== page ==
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Safety Tips For Winter Driving



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Bad weather can hit unexpectedly. Always be prepared and react appropriately to help ensure a safe winter season.
December 01, 2004 - As winter approaches, it's important to prepare for the icy and snowy road conditions the season brings. Even if the weather is nice in the morning, you could end up in a storm by afternoon.

Below are 12 tips to help get you home safely this winter:

Keep an emergency kit on hand, including: a flashlight, blanket, bag of sand or salt, extra washer fluid, a windshield scraper, jumper cables, tire chains or traction mats, food and water. Also, maintain at least a half a tank of gas at all times during the winter season.

Take your car to a mechanic for a pre-winter inspection. In addition, check tires, wiper blades and fluid, and lights before getting on the road.

Drive for the conditions. Slower speeds allow more time to react if something unexpected happens on the road.

Allow for more room between you and other vehicles, especially for commercial vehicles that require more time to stop. Always give yourself enough space and time to move out of harm's way.

Keep a firm grip on your steering wheel. Ruts in the road, heavy wind or ice may force you to make sudden, sharp moves that could cause you to lose control of your car.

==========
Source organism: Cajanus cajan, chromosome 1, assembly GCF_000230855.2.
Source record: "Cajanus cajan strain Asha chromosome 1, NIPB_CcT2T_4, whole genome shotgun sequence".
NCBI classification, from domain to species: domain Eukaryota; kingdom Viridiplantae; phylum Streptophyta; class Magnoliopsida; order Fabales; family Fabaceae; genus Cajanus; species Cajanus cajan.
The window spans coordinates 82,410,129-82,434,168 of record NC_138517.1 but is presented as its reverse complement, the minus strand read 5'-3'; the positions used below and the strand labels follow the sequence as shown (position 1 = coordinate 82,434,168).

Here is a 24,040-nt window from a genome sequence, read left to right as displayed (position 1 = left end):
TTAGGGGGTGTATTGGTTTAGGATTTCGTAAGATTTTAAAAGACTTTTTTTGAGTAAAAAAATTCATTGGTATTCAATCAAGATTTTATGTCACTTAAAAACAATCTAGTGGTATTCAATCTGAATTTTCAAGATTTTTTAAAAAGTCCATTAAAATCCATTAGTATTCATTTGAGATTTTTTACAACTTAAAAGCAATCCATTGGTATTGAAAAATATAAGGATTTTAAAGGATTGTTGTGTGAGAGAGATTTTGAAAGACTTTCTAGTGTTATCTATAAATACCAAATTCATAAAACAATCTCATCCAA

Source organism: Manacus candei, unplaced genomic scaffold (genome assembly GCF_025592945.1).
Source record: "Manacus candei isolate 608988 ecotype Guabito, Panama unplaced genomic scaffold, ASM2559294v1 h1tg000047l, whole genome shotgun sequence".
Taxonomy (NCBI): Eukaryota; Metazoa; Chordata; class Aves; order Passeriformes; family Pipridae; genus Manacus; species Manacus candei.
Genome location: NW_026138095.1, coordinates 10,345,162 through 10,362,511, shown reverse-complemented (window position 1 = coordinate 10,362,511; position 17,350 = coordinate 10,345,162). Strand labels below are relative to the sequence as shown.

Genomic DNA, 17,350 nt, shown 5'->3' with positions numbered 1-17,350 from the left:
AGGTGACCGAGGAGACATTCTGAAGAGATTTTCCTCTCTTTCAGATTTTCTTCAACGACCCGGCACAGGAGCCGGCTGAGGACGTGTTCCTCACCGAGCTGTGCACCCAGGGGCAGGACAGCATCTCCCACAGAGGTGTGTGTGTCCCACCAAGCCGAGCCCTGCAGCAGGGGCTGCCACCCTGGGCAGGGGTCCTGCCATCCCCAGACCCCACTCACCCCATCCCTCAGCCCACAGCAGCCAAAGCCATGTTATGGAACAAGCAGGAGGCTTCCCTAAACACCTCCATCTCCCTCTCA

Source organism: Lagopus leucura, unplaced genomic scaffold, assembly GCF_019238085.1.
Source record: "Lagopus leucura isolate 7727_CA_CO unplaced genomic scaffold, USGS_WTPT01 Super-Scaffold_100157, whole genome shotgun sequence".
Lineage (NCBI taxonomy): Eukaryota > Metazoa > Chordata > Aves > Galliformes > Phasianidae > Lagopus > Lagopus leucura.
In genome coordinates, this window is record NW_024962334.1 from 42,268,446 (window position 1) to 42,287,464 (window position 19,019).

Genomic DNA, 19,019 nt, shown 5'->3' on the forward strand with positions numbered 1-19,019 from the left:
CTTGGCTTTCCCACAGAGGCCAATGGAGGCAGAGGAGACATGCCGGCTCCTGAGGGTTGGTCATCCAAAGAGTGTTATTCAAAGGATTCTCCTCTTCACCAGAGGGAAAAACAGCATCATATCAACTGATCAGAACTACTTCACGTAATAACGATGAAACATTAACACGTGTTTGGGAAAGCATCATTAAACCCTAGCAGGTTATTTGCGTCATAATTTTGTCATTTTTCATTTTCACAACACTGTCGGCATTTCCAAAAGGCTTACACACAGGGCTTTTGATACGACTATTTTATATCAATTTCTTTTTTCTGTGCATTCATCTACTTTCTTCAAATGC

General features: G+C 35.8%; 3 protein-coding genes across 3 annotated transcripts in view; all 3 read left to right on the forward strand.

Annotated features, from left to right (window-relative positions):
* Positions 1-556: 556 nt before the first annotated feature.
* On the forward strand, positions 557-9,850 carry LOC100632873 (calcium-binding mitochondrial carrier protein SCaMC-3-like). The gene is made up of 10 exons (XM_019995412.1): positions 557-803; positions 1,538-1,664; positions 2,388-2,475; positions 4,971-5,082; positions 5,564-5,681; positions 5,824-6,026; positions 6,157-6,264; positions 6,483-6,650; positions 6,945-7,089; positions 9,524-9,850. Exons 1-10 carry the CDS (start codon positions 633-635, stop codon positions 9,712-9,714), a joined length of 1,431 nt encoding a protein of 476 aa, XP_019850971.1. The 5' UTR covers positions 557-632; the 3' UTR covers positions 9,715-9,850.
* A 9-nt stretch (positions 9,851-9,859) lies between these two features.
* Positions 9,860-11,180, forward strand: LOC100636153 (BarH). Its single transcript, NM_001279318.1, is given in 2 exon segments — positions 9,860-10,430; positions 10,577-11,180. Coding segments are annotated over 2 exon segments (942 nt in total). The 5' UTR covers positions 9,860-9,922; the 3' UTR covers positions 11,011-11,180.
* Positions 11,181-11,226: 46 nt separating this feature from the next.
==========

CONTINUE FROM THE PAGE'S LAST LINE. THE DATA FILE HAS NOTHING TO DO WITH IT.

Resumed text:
When you need to slow down quickly in slippery conditions, lightly pump your brakes-this reduces your chance of locking your tires and spinning out of control. However, if your car has an anti-lock braking system (ABS), it is recommended that you hold the brake down as far as possible in an emergency. The system prevents the wheels from locking, enabling you to steer around obstacles.

Be aware of black ice, a thin layer of transparent ice that forms when the temperature is around the freezing point. Signs that patches of black ice have formed on the road include ice build-up on mirror arms, the antenna or on the top corners of your windshield. Also, be wary of black ice when you no longer see spray from the tires of other vehicles, but the road still looks slightly wet.

Use extra caution when approaching elevated structures such as bridges, because they usually freeze first and are not always treated with ice/snow melt materials.

Obey all road signs. Authorities post this information with your safety in mind.

If stranded or stuck, stay in your vehicle-it's easy to get confused in a bad storm, and you may end up lost. If stranded, keep the exhaust pipe clear of snow and open a downwind window slightly to avoid carbon monoxide poisoning. In addition, keep moving to stay warm and only run your engine for 10 minutes each hour.

If conditions look bad, get off the road. Use your best judgment and listen to weather reports and warnings.

Take extra caution when driving in mountainous areas, as the weather can be severe and change rapidly. Be ready for wind gusts and watch for emergency vehicles and snowplows. If possible, do not stop in avalanche zones.

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